Saturday, August 19, 2006
About three years ago, when I was finishing up my art degree, I took a sculpture class with Kyle Dillehay (who is definitely a very cool professor). He introduced our class to the work of Andy Goldsworthy, a truly intriguing artist.
Goldsworthy's work doesn't follow the usual course of things. He works with found natural materials, creating ephemeral works which are nevertheless breathtaking. They can be as small as a single stone, covered with petals, or a massive cairn constructed of stone. Some last only minutes; others withstand years of exposure to the elements.
I'm not entirely sure why his work so appeals to me. I love being outside, so I'm sure that's part of it. I just love God's creation; it reminds me of just how awesome He is, how far beyond us, and how blessed I am that He loves me. For me, the creative use of God's creation is truly inspiring, in a way nothing else can ever be.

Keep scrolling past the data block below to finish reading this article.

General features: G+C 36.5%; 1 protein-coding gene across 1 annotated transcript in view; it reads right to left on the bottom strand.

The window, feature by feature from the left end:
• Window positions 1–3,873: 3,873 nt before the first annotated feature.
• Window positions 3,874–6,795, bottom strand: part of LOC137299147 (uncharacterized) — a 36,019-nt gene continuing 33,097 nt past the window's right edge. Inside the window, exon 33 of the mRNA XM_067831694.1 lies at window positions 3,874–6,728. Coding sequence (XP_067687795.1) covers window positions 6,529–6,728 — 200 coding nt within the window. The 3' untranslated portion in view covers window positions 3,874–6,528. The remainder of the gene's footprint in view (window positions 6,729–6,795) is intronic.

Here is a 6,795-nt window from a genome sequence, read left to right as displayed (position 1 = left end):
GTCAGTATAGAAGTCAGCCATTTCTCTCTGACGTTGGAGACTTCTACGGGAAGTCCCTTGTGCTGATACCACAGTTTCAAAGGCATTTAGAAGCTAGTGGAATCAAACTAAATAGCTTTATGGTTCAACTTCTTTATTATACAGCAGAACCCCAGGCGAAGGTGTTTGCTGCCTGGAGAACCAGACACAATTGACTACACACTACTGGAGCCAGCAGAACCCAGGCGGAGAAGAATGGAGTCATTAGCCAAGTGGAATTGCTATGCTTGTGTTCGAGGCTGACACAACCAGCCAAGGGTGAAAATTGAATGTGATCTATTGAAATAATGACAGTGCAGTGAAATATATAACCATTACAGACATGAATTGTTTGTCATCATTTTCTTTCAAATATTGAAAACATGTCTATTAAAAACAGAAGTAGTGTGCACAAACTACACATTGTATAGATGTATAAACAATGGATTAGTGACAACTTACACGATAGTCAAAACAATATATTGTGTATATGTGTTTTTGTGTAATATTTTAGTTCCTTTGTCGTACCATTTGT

The simplicity of the design is also appealing. Many of his pieces employ very basic techniques, such as stringing together leaves, sculpting sand, or stacking stones. It makes the work seem so approachable, inspiring an "I can do that!" response. I'm inspired to go outside and play, just to see what I can come up with.
But despite the simple forms, Andy Goldsworthy is a true master of design. "Simple" can mean many things; simplicity of form is not the same as "easy!" The example here uses only colored leaves, arranged in that most basic of forms, a circle. When there is so little to work with, real mastery of the principles of art is essential to create something so stunning.